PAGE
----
The Fourth of July is the best U.S. holiday

The Fourth of July is the best U.S. holiday. Christmas is officially the best holiday and it has many charms–the flipping out over presents as a kid that matures into watching kids flip out over presents, the eating and reconvening, the way it has its own musical tradition and serves as an unspoken agreement to just say to hell with it for the last two weeks of December. The shopping and family obligations can be exhausting, though, and it’s still a Christian holiday, which means that for us non-believers there’s an asterisk on everything that unfolds. (Christmas makes us Jews.) Thanksgiving–which in the U.S. comes so close to Christmas as to practically be a dress rehearsal–lasts only one day, has better food, and is a national rather than a religious celebration. Unfortunately, the particular national story it celebrates is the first meeting of the Pilgrims and the Indians, and we all know how that ended for the Indians. Think too hard about the backstory and it’ll put you off your turkey.

Halloween scores a hit by mixing overt paganism with candy. Other holidays are similarly weird. Labor Day is a bit of leftist piety that has morphed into a belated summer solstice celebration. Armistice Day rebranded as Veterans Day once the War to End All Wars turned out to be the War that Got Refought Twenty Years Later.  Washington and Lincoln had separately recognized birthdays which got merged into Presidents’ Day, and now that has been quietly retired in favor of Martin Luther King’s birthday. Really it’s just one holiday–Civic Saints Day–with a slowly rotating cast of characters. Saint Patrick’s Day and Cinco de Mayo are also the same thing–celebrations of immigrant pride that everyone can take part in because pretty much all you do is drink. Valentine’s day gets points for being unabashedly artificial and an excuse to go out for a nice meal. New Year’s Eve is the one night a year we set aside to feel the passing of time like a gale whipping across our faces as we beat back our dread of mortality with a desperate show of gaiety, drinking, and clumsy sex. It is not a respite from regular life–it is regular life in more compressed form.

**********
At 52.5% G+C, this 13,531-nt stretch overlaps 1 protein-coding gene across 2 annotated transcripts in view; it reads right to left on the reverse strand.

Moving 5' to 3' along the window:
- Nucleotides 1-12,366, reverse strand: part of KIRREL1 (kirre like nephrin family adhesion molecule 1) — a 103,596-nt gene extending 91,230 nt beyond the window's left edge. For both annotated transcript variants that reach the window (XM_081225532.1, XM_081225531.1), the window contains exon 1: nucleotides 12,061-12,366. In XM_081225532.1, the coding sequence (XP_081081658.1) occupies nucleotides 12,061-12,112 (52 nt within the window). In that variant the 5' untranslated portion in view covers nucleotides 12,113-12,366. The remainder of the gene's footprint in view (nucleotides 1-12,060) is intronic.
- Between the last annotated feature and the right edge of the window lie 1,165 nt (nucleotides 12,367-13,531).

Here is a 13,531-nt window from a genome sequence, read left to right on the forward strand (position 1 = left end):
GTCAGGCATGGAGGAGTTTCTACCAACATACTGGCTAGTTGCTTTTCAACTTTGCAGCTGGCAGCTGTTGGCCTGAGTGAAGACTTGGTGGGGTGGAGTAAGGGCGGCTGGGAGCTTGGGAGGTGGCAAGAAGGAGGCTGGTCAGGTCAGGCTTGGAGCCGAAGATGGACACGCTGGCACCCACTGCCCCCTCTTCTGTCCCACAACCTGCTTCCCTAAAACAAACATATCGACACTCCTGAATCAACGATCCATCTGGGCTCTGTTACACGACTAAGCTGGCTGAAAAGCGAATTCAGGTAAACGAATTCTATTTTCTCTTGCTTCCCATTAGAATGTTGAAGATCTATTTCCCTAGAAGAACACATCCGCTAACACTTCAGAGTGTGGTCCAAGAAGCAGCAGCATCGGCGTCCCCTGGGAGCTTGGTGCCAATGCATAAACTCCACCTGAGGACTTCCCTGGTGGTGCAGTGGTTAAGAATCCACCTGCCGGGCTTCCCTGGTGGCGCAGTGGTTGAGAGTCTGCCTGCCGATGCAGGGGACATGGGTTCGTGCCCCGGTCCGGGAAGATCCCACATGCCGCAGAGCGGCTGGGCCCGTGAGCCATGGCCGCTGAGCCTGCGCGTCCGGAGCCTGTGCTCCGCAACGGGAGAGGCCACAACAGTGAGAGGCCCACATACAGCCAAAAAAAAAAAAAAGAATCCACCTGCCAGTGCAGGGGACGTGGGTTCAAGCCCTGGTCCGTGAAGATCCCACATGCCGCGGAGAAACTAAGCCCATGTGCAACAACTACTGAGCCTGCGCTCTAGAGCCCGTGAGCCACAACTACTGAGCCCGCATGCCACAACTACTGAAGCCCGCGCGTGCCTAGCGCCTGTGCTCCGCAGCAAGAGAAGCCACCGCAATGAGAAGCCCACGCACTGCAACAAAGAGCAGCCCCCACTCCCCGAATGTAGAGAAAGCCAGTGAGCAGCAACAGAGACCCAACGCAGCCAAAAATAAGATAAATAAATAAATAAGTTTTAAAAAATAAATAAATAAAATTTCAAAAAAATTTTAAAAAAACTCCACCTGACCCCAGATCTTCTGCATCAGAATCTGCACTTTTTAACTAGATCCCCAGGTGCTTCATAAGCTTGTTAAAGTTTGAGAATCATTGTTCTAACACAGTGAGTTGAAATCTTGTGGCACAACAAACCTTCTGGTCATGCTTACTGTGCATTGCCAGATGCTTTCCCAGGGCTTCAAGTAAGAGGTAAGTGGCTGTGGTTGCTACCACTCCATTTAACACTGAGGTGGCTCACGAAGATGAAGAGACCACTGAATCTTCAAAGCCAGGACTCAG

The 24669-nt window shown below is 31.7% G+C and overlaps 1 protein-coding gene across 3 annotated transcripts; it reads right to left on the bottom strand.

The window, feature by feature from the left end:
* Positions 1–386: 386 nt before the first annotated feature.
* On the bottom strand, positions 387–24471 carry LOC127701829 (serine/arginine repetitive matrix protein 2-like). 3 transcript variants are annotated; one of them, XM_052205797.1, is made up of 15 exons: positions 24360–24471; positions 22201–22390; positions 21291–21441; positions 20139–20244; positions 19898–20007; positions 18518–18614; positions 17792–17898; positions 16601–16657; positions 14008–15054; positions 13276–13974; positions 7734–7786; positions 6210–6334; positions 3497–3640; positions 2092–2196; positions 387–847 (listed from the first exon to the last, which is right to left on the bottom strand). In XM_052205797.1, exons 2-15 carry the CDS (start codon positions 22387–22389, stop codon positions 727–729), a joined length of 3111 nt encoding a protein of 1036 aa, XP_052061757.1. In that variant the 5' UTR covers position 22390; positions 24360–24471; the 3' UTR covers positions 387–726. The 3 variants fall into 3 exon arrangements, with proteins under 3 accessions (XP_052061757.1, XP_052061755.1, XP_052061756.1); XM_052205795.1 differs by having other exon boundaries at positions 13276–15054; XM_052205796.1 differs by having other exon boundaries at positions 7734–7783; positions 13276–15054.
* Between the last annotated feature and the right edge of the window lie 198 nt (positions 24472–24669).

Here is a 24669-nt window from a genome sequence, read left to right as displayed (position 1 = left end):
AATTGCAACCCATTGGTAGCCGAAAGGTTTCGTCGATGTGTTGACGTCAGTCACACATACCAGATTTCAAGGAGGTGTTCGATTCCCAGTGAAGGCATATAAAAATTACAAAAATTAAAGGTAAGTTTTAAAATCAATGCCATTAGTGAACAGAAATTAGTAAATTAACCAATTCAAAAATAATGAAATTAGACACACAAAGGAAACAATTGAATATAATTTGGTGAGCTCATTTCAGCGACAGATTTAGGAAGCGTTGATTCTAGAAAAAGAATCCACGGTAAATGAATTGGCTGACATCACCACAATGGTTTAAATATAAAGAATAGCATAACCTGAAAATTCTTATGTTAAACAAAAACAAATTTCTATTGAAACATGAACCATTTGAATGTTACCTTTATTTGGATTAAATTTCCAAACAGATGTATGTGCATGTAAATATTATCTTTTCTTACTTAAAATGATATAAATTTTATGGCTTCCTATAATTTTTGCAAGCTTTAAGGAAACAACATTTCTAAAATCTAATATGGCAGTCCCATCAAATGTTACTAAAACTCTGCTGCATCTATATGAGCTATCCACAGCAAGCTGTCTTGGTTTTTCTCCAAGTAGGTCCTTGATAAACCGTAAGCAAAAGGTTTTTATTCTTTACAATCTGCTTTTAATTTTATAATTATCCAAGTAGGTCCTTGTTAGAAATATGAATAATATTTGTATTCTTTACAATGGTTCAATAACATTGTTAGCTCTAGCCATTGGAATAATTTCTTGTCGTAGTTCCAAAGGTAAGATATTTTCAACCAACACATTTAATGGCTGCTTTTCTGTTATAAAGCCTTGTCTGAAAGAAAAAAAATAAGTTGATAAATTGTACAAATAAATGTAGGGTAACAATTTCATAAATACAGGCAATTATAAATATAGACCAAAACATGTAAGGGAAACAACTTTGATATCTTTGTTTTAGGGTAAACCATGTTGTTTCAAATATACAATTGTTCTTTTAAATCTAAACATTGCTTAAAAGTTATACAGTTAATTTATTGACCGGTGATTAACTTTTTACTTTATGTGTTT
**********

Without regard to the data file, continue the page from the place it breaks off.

That leaves the Forth of July. A day off of work with no God talk or family obligations, and surprisingly little patriotism. A nation’s independence day is a golden opportunity for the Soviet May Day treatment–political leaders maundering on about sacrifice, slow motion soldier video, subtly compelled displays of loyalty, and missile launchers rumbling down Main street. But there’s not a lot of that. Instead everyone just skips out of work, barbecues, drinks beer, and watches colorful things explode harmlessly. It is an anarchic, self-indulgent, not terribly serious affair and thereby succeeds in being an embodiment of the best parts of the American character. When you’re like me, an atheist with no ethnic identity beyond White Guy and no deep regional loyalty, the United States of America is the only officially recognized tribe you have an affinity for, so this is it. This is your day.

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4 Responses to The Fourth of July is the best U.S. holiday

  1. Renee says:

    There is definitely a heavy dose of “God Bless America” happening in these parts, but I get what you mean. I tend to categorize the major holidays into 2 groups: the High Chocolate Holidays (Halloween, Christmas, Valentine’s and Easter), and the BBQ Holidays (Memorial Day, Independence Day, Labor Day). But you’ve reminded me that there is a third category, the Drinking Holidays (New Years, St. Patrick’s and Cinco de Mayo.). Thanksgiving may fall into the Subjugation of Native Races category (along with Columbus Day), but I love it for its intention- people becoming friends and helping each other out- rather than it’s conclusion.

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